• Inform the employee of the possible consequences of unauthorised absence, it may be in the form of a letter of concern, verbal/formal warning or disciplinary action but you should ensure it is in line with your disciplinary policy

Communication and managing expectations are key to improving your company’s absence management processes. 

How to Manage Absence at Work

When an employee does not show up for work, you must make reasonable attempts to contact them to ascertain the reason for their absence, leaving voicemail messages where possible and asking the employee to contact work at the earliest possible opportunity. 

You should also try to communicate with the employee through various means, such as by email, post, text, and phone all contact numbers. In some circumstances, it may be appropriate to contact the next of kin if you have concerns for the employee’s welfare.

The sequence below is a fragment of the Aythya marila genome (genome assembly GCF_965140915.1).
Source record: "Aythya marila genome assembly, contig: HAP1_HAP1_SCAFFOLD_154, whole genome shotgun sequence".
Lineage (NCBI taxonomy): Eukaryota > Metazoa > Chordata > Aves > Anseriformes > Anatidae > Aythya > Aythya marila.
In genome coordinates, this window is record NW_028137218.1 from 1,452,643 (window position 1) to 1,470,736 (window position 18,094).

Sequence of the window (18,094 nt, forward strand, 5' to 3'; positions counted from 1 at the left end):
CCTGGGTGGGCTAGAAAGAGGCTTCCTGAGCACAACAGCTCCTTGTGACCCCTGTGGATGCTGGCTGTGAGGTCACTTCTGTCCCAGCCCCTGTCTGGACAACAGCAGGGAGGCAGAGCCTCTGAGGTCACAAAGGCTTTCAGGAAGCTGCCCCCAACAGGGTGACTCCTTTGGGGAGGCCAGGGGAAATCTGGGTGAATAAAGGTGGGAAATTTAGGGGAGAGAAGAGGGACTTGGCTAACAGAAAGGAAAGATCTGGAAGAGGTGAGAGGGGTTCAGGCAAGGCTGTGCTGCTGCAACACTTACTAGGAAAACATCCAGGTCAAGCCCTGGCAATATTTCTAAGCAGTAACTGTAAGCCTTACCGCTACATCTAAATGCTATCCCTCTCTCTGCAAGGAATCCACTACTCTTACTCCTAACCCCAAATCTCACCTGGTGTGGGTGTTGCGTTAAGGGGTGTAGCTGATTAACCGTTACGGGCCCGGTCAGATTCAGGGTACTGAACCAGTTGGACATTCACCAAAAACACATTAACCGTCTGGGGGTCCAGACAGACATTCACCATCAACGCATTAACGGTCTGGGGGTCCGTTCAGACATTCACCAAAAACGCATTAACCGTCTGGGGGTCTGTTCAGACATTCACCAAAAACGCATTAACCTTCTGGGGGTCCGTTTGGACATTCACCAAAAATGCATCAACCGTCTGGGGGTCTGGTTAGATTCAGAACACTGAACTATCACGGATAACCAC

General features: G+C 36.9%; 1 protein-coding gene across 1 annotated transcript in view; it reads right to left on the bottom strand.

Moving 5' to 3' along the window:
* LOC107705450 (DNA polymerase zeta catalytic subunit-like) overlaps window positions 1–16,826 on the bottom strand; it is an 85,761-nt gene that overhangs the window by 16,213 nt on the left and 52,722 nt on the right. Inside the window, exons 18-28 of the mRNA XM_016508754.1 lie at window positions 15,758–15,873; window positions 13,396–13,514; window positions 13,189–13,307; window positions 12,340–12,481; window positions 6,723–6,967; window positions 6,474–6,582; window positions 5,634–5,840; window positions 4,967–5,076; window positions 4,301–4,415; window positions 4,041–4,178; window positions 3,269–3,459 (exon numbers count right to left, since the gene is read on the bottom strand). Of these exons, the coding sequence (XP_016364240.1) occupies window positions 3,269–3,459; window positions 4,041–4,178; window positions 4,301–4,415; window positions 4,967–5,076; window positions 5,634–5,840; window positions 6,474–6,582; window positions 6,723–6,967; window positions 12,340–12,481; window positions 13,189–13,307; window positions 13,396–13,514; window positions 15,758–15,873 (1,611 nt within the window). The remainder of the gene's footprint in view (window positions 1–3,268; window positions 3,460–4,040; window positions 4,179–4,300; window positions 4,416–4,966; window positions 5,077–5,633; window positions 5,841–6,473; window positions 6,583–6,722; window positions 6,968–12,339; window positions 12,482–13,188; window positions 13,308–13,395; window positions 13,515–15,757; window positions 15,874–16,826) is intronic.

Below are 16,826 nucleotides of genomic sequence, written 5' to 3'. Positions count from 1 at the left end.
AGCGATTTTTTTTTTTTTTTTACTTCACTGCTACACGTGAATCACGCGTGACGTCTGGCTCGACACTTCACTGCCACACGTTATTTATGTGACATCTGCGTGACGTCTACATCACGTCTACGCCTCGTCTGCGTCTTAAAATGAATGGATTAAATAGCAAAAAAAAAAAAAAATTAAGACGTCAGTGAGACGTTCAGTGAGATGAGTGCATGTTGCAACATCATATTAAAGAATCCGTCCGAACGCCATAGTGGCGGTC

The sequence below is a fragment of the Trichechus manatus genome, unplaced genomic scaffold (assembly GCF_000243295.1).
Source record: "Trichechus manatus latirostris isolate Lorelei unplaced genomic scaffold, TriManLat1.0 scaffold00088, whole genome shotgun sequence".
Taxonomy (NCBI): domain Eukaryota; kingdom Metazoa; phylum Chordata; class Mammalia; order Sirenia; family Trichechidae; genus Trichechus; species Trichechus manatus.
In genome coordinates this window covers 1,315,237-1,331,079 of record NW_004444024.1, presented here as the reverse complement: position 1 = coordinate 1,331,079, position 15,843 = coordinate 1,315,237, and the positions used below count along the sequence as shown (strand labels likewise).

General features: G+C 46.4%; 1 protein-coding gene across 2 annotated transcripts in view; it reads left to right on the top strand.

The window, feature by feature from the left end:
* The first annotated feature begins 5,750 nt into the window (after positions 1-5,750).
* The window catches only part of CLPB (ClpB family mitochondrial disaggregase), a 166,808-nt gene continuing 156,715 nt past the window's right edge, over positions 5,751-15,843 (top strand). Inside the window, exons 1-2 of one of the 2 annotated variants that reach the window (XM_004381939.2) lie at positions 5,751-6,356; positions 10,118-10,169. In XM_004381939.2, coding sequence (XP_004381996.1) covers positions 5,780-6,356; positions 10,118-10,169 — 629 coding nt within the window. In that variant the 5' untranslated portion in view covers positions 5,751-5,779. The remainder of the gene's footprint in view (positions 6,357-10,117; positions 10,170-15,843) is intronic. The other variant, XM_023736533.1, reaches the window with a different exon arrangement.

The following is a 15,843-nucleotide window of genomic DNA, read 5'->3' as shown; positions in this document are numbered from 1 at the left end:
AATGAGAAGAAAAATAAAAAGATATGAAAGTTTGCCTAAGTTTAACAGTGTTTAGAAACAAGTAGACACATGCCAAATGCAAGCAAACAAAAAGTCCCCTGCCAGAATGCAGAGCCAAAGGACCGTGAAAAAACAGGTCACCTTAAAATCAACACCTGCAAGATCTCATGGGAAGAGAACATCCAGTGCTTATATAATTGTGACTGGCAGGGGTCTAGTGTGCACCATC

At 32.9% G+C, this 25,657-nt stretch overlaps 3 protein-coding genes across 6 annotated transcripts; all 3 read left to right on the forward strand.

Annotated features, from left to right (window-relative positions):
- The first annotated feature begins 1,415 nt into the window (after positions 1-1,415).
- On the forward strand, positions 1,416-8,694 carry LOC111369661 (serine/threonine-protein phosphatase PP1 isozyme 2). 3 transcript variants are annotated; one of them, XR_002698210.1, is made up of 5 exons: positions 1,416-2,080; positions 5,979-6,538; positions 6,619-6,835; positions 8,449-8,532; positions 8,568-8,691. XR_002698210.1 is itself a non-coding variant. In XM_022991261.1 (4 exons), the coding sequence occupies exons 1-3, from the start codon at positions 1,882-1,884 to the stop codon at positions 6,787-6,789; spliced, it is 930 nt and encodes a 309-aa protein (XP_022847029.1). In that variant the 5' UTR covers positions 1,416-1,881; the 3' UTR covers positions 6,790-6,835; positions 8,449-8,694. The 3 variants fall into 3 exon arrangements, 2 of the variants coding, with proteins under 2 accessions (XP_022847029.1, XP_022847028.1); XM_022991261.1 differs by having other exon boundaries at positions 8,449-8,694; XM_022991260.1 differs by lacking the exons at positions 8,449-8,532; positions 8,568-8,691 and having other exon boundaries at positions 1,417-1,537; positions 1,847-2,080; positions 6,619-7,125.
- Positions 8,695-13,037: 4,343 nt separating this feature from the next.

You should also raise your concerns in writing to the employee if reasonable intermittent attempts to contact them have failed. The letter should include the following:

  • the times where contact has been attempted, through what means and by who
  • advised that they are deemed to be absent without leave
  • advise that if there is no good reason for their absence their pay will be stopped
  • provide a reasonable deadline by which the employee must make contact 
  • warn the employee that if no contact or information is provided by a deadline then the employee would be invited to a disciplinary hearing as unauthorised leave is a disciplinary matter
  • ensure that any letter is sent through various means, such as email and post (recorded/signed for delivery)

You must continue to make reasonable attempts by various means to contact the employee until the deadline has passed. 

If the employee makes contact or returns to work then you should meet with the employee to investigate and understand whether there are good reasons for the absence and decide what the appropriate steps are in accordance with Company policies (This can be conducted in a return to work meeting)